by Bekah Porter

LINN COUNTY – Ben Rogers can soon be seen traversing the county, camcorder in hand.

No, the chairman of the Linn County Board of Supervisors is not making home movies. Nor does he have film-making aspirations.

Instead, he envisions creating video clips that entice a new audience to engage in local politics.

Recently, Linn County launched a YouTube channel at The entire government organization and its various departments are expected to make regular contributions to the site in an effort to better educate the public.

“We want to show them visually what we’re doing and how county government is working for them,” Mr. Rogers said. “That was the genesis of creating the YouTube channel, so that all county departments have an outlet to show what they’re doing, what improvements they’ve made, what efficiencies they’ve gained and what projects they’ve been working on.”

The conversation started last year, as the county looked to expand its social media presence.

“People want information that’s accessible, that’s timely and that they can get on their phone or at their desk or at home, and social media is paramount to being able to satisfy that need,” Mr. Rogers said. “We really are kicking up our social media presence so that we can better keep residents informed and get their thoughts on a particular issue.”

Already the county has its own Facebook and Twitter accounts, and several of the departments have their own accounts in both mediums, as do individual employees in those departments.

“We do the whole spectrum, because we are finding a lot of measurable success with social media,” Mr. Rogers said.

Time and time again, the county has found positive experience associated with an increased online presence.

“(Social media) is incredibly interactive, and we don’t have to pay for (its benefits),” he said. “For example, I can use Facebook or Twitter to say, ‘Hey, I’m at this meeting or that event, and I want to know your thoughts on the issue. What do you think we should be doing about this?’ And then we get that instant feedback. It helps us to do our job better and see what people’s views are and their reactions to issues.”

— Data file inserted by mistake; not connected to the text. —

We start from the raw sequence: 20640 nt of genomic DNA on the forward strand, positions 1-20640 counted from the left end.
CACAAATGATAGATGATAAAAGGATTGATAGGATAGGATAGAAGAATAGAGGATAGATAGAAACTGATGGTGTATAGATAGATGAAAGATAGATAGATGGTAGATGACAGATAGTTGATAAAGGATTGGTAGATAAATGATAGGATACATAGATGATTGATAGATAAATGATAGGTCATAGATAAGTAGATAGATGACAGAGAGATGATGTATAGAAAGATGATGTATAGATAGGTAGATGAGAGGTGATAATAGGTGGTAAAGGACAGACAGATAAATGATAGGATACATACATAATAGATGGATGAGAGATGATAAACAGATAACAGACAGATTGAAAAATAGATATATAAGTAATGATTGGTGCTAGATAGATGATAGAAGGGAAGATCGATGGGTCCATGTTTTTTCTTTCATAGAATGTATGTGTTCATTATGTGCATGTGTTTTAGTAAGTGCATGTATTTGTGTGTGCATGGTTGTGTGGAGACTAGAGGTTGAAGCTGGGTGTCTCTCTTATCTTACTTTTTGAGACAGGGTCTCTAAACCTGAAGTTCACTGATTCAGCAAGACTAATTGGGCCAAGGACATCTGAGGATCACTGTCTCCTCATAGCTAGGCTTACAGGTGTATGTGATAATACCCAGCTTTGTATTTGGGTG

Additionally, he said the county can use the social media tools as a means of gauging public reaction. For example, he said, the number of hits on a particular YouTube video can help the county determine to what extent that issue is a popular or contentious topic for the public.

However, Mr. Rogers said the county has no specific goals for hits or views on the newly launched YouTube channel.

“We would love as many people as possible, but I can’t put a number on it,” he said. “Certainly, the more people that see (our videos), the more people become educated. I’d love at least every person in the county to check out (our YouTube channel) at least once.”

In the meantime, he said he will focus on providing quality viewing experiences that have the potential to attract more and more regular followers.

For example, Mr. Rogers said officials have talked about the board of supervisors creating video updates on each of the county’s flood-recovery projects.

“I’m thinking about the videos being a walking tour where we show where the waters came in, what improvements have been made to the building, how the building was paid for, talking about the energy-efficiency aspects we’re including,” he said. “And then maybe we can include highlights of press conferences we’re involved in or meetings that the public doesn’t typically attend.”

In short, he said, this is all about reaching more people.

“Not a lot of people attend our meetings,” Mr. Rogers said. “But the game is changing for us, as far as communication goes. With all of (the social media options available), it’s like a digital hall meeting, and maybe we can engage more people.”